At the joint Scottish Government and Amenity Forum event in February 2020 the then Minister for Rural Affairs and the Environment launched the new Amenity Standard, developed by the Amenity Forum in partnership with stakeholders.  The Amenity Standard is a quality management standard designed to provide reassurance that those involved in maintaining amenity areas operate at the highest professional standards and that such operations are undertaken safely by trained personnel.

Butterfly Conservation identification classes and their Urban Butterfly Project provide entry-level knowledge of plant–pollinator interactions and contribute to monitoring goals. (S) Butterfly Conservation

Butterfly Conservation ran an online course in butterfly ID and recording throughout 2020, with lives classes and online resources helping new volunteers to get involved. Over 150 people took part from all over Scotland, with some going on to send in hundreds of records and discover new sites for our less common butterflies.

Using urban greenspace management practices to improve biodiversity. (M) University of Edinburgh Urban Pollinators seed mix to be planted on 4ha in the Little France development in SE Edinburgh. This will be one of the biggest urban wildflower meadows in the UK. Work is in collaboration with the Edinburgh City Council greenspace team. A consortium led by the RBGE was awarded a grant from the Biodiversity Challenges fund to undertake several interventions along the south coast of the Firth of Forth. Included is planting of 8x 500m2 wildflower meadows in a linear array along the shore, using a seed mix specially developed to deliver maximum nectar and pollen benefit to a range of pollinating insects. Site preparation was planned for early in 2020, with planting in March. The funding lasts for a year, but the meadows will stay in place for at least 5 years.

Saving the Great Yellow Bumblebee is a two-year project which started in 2019 which aims to engage with the general public and landowners and increase surveying efforts to inform future conservation of this species. (L)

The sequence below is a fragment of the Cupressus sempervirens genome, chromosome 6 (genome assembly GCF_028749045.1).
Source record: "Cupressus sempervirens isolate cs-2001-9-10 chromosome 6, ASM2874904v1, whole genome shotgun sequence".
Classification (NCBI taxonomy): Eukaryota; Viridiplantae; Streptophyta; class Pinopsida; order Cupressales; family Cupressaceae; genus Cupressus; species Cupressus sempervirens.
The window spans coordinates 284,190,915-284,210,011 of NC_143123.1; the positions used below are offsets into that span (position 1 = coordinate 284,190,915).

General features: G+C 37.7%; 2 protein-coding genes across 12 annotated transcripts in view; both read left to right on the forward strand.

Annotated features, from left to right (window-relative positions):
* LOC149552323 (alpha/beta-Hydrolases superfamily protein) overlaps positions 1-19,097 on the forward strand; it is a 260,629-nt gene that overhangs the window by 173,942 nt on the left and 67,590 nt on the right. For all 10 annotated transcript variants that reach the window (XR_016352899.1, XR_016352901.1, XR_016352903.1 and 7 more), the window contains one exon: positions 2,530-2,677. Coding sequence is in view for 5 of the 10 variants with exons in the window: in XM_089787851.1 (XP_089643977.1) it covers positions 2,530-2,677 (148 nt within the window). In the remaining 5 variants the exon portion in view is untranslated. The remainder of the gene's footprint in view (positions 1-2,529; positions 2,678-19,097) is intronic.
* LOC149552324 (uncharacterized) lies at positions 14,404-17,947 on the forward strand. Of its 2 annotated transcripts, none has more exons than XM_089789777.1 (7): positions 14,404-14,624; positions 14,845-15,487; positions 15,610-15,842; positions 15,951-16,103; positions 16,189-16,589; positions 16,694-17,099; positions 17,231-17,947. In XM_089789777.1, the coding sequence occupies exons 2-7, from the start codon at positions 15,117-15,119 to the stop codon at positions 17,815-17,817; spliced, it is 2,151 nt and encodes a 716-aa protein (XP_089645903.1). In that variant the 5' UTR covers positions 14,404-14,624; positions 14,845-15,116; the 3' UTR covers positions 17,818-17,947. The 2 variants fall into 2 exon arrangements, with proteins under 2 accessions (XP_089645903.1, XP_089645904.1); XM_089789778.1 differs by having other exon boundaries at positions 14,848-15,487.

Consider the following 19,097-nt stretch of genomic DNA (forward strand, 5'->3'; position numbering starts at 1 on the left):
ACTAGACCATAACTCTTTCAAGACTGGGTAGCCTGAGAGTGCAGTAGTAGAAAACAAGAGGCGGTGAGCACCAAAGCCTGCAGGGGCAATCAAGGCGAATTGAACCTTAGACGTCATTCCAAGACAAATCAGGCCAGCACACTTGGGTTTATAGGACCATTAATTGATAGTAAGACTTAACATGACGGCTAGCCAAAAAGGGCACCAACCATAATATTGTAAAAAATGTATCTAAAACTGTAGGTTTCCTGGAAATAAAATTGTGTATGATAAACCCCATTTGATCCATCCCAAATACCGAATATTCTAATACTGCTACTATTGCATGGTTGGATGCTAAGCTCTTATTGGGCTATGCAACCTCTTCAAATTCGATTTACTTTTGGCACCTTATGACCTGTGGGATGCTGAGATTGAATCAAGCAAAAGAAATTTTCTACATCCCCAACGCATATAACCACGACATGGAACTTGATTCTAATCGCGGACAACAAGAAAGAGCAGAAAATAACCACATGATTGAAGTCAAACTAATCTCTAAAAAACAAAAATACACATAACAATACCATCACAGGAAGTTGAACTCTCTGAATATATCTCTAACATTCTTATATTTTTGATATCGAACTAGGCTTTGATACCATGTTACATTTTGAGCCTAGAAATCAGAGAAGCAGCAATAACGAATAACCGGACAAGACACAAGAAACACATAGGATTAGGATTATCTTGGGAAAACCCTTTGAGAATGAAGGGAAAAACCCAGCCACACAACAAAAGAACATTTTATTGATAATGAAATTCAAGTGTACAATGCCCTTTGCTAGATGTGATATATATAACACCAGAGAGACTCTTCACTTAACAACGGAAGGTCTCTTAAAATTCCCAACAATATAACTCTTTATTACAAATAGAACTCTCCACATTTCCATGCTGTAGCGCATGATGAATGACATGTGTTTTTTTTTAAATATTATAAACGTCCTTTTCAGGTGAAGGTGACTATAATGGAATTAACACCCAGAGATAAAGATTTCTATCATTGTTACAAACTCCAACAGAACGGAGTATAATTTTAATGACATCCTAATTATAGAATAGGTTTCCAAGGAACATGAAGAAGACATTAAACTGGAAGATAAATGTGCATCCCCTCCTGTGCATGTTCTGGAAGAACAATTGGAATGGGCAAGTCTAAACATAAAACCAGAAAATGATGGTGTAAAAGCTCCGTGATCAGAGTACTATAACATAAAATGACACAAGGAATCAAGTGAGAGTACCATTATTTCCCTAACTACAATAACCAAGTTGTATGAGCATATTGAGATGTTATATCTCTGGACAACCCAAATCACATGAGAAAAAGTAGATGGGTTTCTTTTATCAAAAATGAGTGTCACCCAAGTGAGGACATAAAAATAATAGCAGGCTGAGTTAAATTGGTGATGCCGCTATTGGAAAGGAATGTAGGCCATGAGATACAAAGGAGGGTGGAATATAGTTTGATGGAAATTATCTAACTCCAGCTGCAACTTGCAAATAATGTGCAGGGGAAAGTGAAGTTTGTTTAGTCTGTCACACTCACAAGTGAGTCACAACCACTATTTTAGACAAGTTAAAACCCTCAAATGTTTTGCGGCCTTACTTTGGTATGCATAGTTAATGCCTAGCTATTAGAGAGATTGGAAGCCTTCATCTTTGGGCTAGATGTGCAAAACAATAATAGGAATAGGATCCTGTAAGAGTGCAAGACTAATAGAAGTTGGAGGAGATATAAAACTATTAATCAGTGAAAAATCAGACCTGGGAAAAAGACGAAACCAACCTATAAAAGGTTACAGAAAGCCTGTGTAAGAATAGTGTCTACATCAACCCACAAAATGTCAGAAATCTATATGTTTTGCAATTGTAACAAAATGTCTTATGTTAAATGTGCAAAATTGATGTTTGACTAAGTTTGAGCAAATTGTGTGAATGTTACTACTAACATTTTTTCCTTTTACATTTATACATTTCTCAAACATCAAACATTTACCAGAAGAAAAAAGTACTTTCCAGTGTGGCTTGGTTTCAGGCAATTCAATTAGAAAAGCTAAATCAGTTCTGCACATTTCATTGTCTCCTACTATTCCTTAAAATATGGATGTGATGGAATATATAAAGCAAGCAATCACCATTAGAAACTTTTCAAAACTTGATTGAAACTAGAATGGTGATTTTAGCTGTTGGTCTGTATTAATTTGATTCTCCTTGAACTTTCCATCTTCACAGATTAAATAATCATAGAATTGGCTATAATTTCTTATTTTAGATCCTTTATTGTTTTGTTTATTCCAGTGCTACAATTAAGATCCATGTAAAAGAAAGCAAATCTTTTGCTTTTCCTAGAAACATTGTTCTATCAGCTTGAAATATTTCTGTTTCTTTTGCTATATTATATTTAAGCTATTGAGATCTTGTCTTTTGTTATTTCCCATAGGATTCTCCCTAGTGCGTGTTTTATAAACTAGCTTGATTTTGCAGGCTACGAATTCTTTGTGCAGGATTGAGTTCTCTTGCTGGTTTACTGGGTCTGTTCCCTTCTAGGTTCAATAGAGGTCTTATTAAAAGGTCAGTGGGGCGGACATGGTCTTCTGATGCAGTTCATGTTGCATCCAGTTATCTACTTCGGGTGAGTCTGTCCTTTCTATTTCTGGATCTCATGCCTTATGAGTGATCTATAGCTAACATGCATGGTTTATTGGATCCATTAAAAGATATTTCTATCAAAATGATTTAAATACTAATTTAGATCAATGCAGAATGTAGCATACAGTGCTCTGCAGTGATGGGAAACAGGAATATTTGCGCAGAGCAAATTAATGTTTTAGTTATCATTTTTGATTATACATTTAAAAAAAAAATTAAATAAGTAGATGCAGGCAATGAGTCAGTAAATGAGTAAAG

Continuing from previous work, BBCT provide tailored advice to farms/landholdings to support beneficial management for Great Yellow Bumblebee. Advice and follow-up support is provided to farmers, landowners and agents in high priority Great Yellow areas and, where appropriate, advice on management options funded by SRDP-AECS, voluntary measures and/or written letters of endorsement are provided. In 2019, BBCT employed a consultant to do forage and bee surveys along the north coast of Sutherland in June-early September. The survey report highlights suitable areas to target more intensive surveys for Great Yellow bumblebees in the area, records the quality of forage across the landscape and suggests where a change in management might help encourage better habitats for this rare bumblebee.

Identifying optimum plants and habitat area size for wild pollinators in different management situations. (M) SRUC

Research projects exploring optimum farm management and landscape-scale measures to protect and promote pollinators.

  • Pollinator-friendly management actions being evaluated at AHDB Prestonhall Monitor Farm and Soil Association Pollinator Demonstration Farm.